Let’s just say that if you’re trying to argue for Cano’s MVP case, OPS+ is not the stat you’d want to cite.
We can see that on offense Cano ranks among the league’s best, but he’s not quite at the top. He does make up for that by playing an up-the-middle position, though, and he seemingly plays it well. We’ve seen him make a number of stellar plays this season, ranging to both sides and making throws that perhaps no other second baseman can make. But fielding is included in both WAR formulas, as is his position, so Cano’s performance on defense seemingly hasn’t vaulted him ahead of the competition. Here is how the three major defensive stats rate Cano.
Robinson Cano Fielding
Where TZ = fielding runs above average per Total Zone, and DRS = defensive runs saved per John Dewan’s +/- system.
While Total Zone and UZR rate Cano around league average, defensive runs saved ranks him near the top. If we were to substitute Cano’s DRS for his UZR in the fWAR formula, he would come out at 6.8 or 6.9 rather than 6.3. That would vault him to fourth in the AL immediately. If we swapped Carl Crawford’s 22 UZR for his 14 DRS he’d end up around 6.1, 6.2 WAR. That would put Cano in third, just barely behind Beltre (whose UZR and DRS figures are nearly identical). Evan Longoria would get a slight bump, though, perhaps reaching Cano’s level. Still, that certainly does strengthen Cano’s case.
Cano’s defensive ratings might appear confusing, since we watch the games and he looks so solid out there. We had a question regarding that just tonight:
Why does Cano get no love from advance defensive metrics? His errors are way down plus he has great range and turns the double play extremely well. It doesn’t compute.
The answer is that we remember the excellent plays and forget the balls that he simply didn’t get to. In fact, since we don’t watch every second baseman in the league it’s tough to make an accurate comparison between Cano and his peers just by watching the Yankees games. Twins fans, I’m sure, rave about Orlando Hudson’s defense, while Boston fans rave about Dustin Pedroia’s and A’s fans rave about Mark Ellis’s. Cano is certainly good, and we can see that. It appears his weakness is in range — that is, the balls he just doesn’t get that other second basemen do. It’s tough to see that on a day-to-day basis, since 1) he’s not getting to the ball and therefore we might not make a mental note of it, and 2) we don’t see the other second basemen in the league frequently enough. I’m not saying that UZR perfectly captures Cano’s defensive value, but rather explaining why his rating might be so low when we think so highly of it.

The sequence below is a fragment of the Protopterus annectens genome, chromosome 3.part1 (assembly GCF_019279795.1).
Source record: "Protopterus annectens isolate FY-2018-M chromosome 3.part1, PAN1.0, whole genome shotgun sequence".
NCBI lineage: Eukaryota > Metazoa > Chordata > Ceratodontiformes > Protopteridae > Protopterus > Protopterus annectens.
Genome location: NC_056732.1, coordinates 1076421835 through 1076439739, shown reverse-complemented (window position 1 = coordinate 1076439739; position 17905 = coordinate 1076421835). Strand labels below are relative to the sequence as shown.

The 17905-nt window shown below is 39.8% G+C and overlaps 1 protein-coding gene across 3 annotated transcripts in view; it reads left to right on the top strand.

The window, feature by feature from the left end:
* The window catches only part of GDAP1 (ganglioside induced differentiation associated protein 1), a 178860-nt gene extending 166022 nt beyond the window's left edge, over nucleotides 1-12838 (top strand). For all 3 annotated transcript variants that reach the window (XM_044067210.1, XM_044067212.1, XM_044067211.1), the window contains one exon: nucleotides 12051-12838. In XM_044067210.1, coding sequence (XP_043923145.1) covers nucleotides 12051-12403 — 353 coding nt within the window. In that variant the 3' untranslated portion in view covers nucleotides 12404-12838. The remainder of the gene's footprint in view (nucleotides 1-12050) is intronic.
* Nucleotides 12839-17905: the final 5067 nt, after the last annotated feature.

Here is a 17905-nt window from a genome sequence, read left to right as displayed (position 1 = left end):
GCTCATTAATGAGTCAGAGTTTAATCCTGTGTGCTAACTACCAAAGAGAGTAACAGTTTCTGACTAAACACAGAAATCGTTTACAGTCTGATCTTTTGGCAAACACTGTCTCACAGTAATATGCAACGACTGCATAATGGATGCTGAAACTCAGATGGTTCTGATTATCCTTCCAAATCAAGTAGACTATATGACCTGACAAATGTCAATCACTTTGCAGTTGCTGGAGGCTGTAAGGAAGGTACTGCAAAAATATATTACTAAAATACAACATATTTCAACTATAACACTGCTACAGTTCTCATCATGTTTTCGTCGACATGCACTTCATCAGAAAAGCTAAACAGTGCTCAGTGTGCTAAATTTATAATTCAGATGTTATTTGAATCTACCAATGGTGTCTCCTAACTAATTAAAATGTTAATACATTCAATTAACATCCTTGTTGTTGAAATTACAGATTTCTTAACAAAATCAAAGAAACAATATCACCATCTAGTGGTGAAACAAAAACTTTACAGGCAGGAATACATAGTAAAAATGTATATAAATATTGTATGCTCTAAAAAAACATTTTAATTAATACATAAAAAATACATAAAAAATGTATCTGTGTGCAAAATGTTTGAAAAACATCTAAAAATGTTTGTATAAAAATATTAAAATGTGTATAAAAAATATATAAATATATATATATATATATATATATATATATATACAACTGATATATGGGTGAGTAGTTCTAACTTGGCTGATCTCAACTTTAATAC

(What might also contribute to this is that Cano has the best error runs above average among AL second basemen and the fifth highest in the league. So when he does get to balls he makes the plays. Which is valuable. But not as valuable as all those balls he doesn’t get to in the first place. By the by, Derek Jeter ranks third and Alex Rodriguez ranks fourth in error runs above average.)
Yet there are a few reasons why, despite all the evidence to the contrary, that Cano could sneak in with the 2010 AL MVP.
1) Some writers will downgrade Hamilton because he missed September.
2) It seems like the consensus is not only that Cano plays stellar defense, but that he has improved greatly this year.
3) Cano is one of few players in the conversation headed for the playoffs.
4) There doesn’t seem to be an odds-on favorite, as Joe Mauer was last year.
Given a vote, I wouldn’t place him any higher than third. Hamilton added so much value to his team in the first five months that missing September isn’t that big a knock on him. I also think that Adrian Beltre put up an MVP-worthy season, and that Evan Longoria should factor into the conversation. This is a similar situation to the 2008 season, where there was no clear-cut winner. The second baseman could certainly take it home again.